9/4/15 - So Simple

A pushup. It’s how you get your body off of the floor. It starts on the ground, finishes with locked out elbows. I would say the majority of people could correctly identify this movement and tell you where it starts and where it ends.

A squat. It’s how you lower your body to do a vast array of things. It starts at standing, ends with your hip below your knee, and finishes at standing. I believe that the majority of people could identify this as well. Excluding minor details like knee tracking/depth/foot placement I think most of these people could tell you where it starts and ends.

A situp. It’s a method of getting up when your back is on the floor. It starts lying on the ground and ends with your shoulder over your hip. I would say the vast majority of people can recognize this movement as well and tell you where it starts and where it finishes.

All three of these are very basic and very natural for us to perform. You could say they are some of the building blocks of human movement. We want babies to learn all of these, and we applaud children for completing them. We work with the older population on keeping these movements in their repertoire. Pretty damn important on both ends of the spectrum of life. How come these three movements are some of the most bastardized movements in the general population? I think everyone would agree that they would like to not have trouble moving while outside the gym, but these same humans are quick to leave off a checklist item on these simple movements day to day in the gym. I have the fortunate pleasure of being around an infant everyday, and also have the fortunate pleasure of being around some stellar 70-80 year olds, as well. In both of these cases, we are continually searching for the fine points of movements. Both experiences in their own way make all the other that much more special.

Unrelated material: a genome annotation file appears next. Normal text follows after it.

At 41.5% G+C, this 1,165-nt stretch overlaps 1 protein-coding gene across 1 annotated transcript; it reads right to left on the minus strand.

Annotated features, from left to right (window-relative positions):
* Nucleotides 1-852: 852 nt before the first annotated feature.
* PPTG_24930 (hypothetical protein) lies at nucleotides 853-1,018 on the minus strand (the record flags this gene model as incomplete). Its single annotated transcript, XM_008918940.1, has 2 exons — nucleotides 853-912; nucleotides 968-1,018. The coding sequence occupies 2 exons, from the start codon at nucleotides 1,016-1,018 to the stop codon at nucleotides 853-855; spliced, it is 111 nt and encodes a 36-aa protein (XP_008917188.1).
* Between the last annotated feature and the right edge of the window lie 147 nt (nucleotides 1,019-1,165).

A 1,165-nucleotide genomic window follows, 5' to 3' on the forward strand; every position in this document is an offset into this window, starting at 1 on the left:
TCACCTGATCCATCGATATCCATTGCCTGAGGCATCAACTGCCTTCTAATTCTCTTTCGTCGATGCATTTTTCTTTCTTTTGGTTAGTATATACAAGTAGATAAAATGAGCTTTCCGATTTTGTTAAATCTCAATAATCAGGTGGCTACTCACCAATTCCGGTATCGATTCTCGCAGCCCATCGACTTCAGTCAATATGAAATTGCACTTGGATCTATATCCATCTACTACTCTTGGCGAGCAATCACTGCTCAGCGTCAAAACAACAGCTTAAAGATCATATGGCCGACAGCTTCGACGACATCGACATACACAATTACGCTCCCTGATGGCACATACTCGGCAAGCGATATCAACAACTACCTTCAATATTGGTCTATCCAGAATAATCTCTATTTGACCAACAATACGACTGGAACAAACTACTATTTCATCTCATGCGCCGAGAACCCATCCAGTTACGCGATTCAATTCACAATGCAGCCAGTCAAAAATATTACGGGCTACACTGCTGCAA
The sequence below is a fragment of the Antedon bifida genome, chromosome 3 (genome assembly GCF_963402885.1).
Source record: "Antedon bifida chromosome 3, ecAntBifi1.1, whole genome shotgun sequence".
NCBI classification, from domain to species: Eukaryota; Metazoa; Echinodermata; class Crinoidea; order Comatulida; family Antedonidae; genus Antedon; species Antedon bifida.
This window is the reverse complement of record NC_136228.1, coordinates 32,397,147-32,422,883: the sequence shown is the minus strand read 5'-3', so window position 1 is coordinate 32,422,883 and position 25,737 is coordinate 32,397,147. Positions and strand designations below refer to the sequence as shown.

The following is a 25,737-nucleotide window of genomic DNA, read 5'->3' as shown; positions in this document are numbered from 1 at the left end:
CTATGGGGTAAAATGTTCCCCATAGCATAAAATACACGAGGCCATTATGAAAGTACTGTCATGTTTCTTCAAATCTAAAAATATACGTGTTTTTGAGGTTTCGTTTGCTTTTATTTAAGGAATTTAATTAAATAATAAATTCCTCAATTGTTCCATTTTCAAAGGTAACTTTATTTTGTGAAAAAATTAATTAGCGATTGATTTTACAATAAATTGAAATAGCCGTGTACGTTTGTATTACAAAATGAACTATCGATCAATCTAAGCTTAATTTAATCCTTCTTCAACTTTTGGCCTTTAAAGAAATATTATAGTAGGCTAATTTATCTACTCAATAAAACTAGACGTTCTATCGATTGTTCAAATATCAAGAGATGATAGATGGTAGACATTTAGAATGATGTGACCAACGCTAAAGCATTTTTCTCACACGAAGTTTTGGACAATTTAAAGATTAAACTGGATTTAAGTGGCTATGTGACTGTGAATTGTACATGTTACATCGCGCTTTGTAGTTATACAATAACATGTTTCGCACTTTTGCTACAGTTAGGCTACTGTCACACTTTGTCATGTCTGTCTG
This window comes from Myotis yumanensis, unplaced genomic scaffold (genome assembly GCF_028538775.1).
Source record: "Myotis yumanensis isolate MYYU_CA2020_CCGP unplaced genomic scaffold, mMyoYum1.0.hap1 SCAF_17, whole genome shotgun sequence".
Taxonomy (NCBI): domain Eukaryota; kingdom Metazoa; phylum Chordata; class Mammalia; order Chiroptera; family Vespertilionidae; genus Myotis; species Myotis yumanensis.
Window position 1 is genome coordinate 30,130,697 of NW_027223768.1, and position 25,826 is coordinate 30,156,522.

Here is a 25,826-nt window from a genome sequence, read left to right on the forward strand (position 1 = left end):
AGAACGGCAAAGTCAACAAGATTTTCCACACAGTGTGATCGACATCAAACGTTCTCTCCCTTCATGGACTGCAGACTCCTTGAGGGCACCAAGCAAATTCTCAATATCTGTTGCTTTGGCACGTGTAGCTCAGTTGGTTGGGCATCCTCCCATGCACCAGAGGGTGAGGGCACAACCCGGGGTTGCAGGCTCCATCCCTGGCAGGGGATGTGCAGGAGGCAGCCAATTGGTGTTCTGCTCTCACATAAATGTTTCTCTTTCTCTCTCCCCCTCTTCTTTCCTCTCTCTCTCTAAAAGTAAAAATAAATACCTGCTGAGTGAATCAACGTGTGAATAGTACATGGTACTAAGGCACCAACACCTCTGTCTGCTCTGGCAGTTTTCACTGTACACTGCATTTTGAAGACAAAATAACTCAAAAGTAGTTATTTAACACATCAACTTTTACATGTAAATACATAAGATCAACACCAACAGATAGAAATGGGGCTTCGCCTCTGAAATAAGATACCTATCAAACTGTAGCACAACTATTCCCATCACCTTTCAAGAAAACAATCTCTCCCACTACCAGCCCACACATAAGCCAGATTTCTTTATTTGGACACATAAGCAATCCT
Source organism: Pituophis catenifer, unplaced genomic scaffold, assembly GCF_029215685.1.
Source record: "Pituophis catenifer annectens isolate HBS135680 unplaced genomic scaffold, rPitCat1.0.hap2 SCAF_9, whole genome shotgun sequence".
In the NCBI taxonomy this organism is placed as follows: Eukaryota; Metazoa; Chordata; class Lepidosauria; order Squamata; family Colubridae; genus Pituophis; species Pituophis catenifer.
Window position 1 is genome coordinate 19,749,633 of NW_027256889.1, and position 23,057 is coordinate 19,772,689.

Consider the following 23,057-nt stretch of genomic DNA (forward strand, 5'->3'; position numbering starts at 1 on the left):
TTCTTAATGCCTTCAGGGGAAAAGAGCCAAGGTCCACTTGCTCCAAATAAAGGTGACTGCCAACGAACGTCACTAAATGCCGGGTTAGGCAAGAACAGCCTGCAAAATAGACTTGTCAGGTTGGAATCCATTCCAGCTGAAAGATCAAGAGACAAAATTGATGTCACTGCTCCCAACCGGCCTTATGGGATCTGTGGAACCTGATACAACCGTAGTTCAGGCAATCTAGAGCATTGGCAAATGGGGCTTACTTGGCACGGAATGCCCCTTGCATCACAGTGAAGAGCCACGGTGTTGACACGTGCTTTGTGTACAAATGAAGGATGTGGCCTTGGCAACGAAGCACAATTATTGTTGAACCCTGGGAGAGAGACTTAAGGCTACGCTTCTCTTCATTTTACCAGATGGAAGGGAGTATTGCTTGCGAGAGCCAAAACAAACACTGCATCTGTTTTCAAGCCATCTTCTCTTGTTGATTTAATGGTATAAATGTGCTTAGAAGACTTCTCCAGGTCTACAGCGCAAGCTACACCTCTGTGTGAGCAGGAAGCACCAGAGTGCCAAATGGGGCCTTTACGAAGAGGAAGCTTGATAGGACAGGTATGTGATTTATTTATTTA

The greatest example that blows my mind is not locking out elbows on a pushup. If we were to flip the script and move to the bench press, and take it to an extreme like a max effort day. The same athlete that fails to lock out their elbows on a pushup would not fail to lockout on that max effort. Suddenly their is an attention to detail when a number is on the line. If this person was to lock out each pushup, chances are on max day, they would be able to lock out a heavier rep, but the same stakes don’t appear to be present on a pushup as a max bench press.

Don’t let yourself forget about the reason for your training. We are here to become stronger, to become better movers, to gain range of motion, and to use it. At the end of the day, all of those numbers get wiped off the board and all you have is your quality of movement to fall back on. Move better, Live better.

 

High fives all around,

Danny Lesslie

@dannylesslie

9/4/15 WOD

AMRAP 10

8 Toes-to-Bar

8 Dumbbell Thrusters (50/35)

12 Dumbbell Walking Lunges (50/35)